The Origins of the Bachelor Party

bacheloretteRecently, my boyfriend went to Las Vegas to celebrate his close friend’s upcoming nuptials with a good old-fashioned bachelor party. As a woman, I have an outsider’s perspective of what happens at a bachelor party. I’m well aware of the general theme, but I’ll never completely know or understand what the experience entails, and in a way, I think it’s for the best. Just like guys will never completely understand the full role that girl’s night out (or girl’s night in, for that matter) plays in female friendships, the elusive bachelor party is an essential and important rite of passage for men who are entering the next phase of their life.

While these days we have a tendency to associate the bachelor party with movies like The Hangover, interestingly enough, the origins of the bachelor party weren’t always shame-inducing, alcohol-fueled free-for-alls involving sinful shenanigans. Also known as a stag party (Canada/UK), a buck’s party (Australia), or enterrement de vie de garcon (France, meaning “the burial of the life as a boy”), the basic concept of the bachelor party was a celebration marking one’s transformation from an adolescent to a family man. Story has it that the celebration/ritual originated in Sparta during 5th century BC, and soldiers gathered together before a fellow fighter’s wedding to toast him at dinner. The event served as a way to bond with friends and release any pre-wedding jitters.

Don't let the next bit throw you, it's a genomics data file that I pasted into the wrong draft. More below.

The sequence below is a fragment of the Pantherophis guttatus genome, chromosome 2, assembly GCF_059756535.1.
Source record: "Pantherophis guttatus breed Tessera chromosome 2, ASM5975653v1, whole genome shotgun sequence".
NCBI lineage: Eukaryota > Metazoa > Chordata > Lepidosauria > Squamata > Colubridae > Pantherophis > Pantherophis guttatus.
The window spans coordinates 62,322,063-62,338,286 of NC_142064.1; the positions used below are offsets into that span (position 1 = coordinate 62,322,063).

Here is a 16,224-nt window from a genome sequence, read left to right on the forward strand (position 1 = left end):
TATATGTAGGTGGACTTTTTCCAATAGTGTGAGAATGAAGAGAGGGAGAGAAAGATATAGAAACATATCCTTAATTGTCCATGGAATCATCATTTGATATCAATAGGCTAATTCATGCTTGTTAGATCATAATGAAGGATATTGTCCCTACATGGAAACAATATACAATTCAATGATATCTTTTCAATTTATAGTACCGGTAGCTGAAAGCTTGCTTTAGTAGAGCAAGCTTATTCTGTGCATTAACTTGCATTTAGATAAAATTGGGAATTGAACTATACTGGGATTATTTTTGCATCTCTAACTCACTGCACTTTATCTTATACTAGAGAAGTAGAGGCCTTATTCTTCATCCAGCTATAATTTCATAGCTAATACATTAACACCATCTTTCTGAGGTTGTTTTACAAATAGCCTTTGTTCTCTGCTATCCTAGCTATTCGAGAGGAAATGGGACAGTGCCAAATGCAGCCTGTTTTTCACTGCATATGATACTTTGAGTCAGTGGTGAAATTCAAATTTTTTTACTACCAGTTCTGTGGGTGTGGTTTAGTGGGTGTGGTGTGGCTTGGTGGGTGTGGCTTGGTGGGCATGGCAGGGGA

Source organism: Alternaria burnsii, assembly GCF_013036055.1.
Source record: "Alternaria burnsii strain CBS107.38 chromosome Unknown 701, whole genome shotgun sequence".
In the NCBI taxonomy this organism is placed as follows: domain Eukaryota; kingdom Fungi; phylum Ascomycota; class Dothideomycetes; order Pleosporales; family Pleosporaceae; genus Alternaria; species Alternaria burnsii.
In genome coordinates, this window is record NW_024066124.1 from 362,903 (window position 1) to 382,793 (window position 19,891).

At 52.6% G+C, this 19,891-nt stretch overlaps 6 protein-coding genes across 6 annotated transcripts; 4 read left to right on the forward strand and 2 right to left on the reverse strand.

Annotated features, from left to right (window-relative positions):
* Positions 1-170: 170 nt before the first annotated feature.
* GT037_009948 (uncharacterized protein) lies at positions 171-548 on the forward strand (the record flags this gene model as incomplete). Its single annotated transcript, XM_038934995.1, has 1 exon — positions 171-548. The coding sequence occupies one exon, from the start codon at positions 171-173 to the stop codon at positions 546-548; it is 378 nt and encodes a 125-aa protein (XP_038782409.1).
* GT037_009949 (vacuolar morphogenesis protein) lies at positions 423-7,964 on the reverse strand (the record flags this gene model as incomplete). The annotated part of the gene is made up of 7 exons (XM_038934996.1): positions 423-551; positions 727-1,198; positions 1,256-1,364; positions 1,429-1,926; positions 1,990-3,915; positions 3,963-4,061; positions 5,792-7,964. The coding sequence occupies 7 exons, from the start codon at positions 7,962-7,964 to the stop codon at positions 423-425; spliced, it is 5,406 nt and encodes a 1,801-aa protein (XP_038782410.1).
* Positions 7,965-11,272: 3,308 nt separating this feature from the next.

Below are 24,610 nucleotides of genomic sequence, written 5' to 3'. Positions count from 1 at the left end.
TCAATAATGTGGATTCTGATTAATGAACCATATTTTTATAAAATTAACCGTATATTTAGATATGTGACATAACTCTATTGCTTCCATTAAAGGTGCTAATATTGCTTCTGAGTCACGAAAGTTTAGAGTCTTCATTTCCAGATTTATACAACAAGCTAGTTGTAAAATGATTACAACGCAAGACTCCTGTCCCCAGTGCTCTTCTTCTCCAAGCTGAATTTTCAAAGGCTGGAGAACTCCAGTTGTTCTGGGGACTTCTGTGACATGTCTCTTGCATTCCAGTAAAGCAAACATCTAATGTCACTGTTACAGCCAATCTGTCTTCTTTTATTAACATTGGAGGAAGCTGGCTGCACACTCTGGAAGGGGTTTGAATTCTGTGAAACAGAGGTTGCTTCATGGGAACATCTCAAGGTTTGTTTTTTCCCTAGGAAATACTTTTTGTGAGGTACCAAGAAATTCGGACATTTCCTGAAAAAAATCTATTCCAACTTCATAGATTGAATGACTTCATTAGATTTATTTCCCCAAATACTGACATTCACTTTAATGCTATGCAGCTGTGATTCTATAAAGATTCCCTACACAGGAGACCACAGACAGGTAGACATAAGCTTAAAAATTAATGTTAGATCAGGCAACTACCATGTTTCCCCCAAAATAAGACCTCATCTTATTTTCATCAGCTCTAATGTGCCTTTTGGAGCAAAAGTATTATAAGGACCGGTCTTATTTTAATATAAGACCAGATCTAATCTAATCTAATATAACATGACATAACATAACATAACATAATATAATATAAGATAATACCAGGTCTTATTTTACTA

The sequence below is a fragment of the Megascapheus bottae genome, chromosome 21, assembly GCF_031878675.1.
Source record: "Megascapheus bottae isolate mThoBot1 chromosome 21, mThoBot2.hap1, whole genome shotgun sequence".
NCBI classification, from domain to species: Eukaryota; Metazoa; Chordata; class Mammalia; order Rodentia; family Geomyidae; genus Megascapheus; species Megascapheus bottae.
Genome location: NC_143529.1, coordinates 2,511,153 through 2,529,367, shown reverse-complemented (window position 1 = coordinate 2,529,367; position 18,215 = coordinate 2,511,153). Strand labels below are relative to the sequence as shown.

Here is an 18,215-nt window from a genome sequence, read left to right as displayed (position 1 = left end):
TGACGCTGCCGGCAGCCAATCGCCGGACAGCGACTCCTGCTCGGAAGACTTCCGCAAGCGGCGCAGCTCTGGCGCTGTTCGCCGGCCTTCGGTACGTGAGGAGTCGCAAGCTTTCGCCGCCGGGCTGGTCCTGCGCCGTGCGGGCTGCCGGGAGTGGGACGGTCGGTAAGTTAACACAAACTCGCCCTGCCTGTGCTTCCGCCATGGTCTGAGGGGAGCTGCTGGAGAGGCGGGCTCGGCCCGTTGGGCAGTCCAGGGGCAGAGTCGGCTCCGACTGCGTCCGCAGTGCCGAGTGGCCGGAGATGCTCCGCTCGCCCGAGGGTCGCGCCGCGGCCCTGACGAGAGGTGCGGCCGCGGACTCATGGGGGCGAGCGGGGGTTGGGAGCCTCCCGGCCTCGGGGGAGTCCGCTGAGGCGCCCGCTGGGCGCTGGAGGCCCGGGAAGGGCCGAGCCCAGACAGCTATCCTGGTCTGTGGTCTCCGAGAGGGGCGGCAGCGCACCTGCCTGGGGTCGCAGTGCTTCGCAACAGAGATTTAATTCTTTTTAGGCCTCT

While it isn’t completely clear as to when the bachelor party took a turn for the wilder side, an Oakland Tribune article seems to point to the idea that this change may have taken place during the later part of the 1800s. Apparently Victorian-era gentlemen wanted to have one last night to bid farewell to friends who they would not feel comfortable bringing over to their home after the wife moved in. It wasn’t until 1922, however, when the Scottish publication Chambers’s Journal of Literature, Science and Arts listed the term “bachelor party” as a “jolly old” party.

The term “bachelor,” which was often used to represent a young knight or student with a bachelor’s degree, came to reference an unmarried young man in Canterbury Tales, written by Geoffrey Chaucer in the 14th century.  Bachelor parties were often originally black-tie dinners hosted by the groom’s father, although as time went on and the bachelor party evolved, these parties now serve as places were grooms-to-be can express their freedom and celebrate their last night of “freedom” with their friends.

But ladies, fear not: it isn’t all about your soon-to-be-husband going wild and making decisions he’ll regret the next day (well, aside from those extra shots, which he certainly is paying for now). For the most part, the bachelor party is about letting your man run with his wolf pack for the weekend. As long as you trust your partner, you should have nothing to worry about. And besides, we all know that things tend to get a lot crazier at bachelorette parties, which I’ll have to save for a future article. Stay tuned.

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